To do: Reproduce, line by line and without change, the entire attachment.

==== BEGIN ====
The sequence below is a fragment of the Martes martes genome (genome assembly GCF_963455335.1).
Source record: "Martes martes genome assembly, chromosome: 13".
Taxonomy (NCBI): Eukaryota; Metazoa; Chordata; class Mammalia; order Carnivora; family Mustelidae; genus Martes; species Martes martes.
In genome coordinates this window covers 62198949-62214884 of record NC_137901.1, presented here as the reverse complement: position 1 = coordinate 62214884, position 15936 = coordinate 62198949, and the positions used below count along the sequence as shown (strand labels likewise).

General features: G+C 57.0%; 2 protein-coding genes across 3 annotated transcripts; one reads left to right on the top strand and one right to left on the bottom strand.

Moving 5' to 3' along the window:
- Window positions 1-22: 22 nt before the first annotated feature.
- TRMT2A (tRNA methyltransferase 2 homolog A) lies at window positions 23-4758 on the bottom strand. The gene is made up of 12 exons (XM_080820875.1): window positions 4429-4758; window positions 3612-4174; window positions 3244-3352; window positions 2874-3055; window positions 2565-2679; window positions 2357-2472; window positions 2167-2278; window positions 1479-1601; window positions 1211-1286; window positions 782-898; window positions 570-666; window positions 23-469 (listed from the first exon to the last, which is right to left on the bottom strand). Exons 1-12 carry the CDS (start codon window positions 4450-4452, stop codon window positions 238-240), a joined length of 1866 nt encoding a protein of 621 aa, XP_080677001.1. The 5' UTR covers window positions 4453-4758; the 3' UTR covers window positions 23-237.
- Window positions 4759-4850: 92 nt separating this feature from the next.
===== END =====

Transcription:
The sequence below is a fragment of the Martes martes genome (genome assembly GCF_963455335.1).
Source record: "Martes martes genome assembly, chromosome: 13".
Taxonomy (NCBI): Eukaryota; Metazoa; Chordata; class Mammalia; order Carnivora; family Mustelidae; genus Martes; species Martes martes.
In genome coordinates this window covers 62198949-62214884 of record NC_137901.1, presented here as the reverse complement: position 1 = coordinate 62214884, position 15936 = coordinate 62198949, and the positions used below count along the sequence as shown (strand labels likewise).

General features: G+C 57.0%; 2 protein-coding genes across 3 annotated transcripts; one reads left to right on the top strand and one right to left on the bottom strand.

Moving 5' to 3' along the window:
- Window positions 1-22: 22 nt before the first annotated feature.
- TRMT2A (tRNA methyltransferase 2 homolog A) lies at window positions 23-4758 on the bottom strand. The gene is made up of 12 exons (XM_080820875.1): window positions 4429-4758; window positions 3612-4174; window positions 3244-3352; window positions 2874-3055; window positions 2565-2679; window positions 2357-2472; window positions 2167-2278; window positions 1479-1601; window positions 1211-1286; window positions 782-898; window positions 570-666; window positions 23-469 (listed from the first exon to the last, which is right to left on the bottom strand). Exons 1-12 carry the CDS (start codon window positions 4450-4452, stop codon window positions 238-240), a joined length of 1866 nt encoding a protein of 621 aa, XP_080677001.1. The 5' UTR covers window positions 4453-4758; the 3' UTR covers window positions 23-237.
- Window positions 4759-4850: 92 nt separating this feature from the next.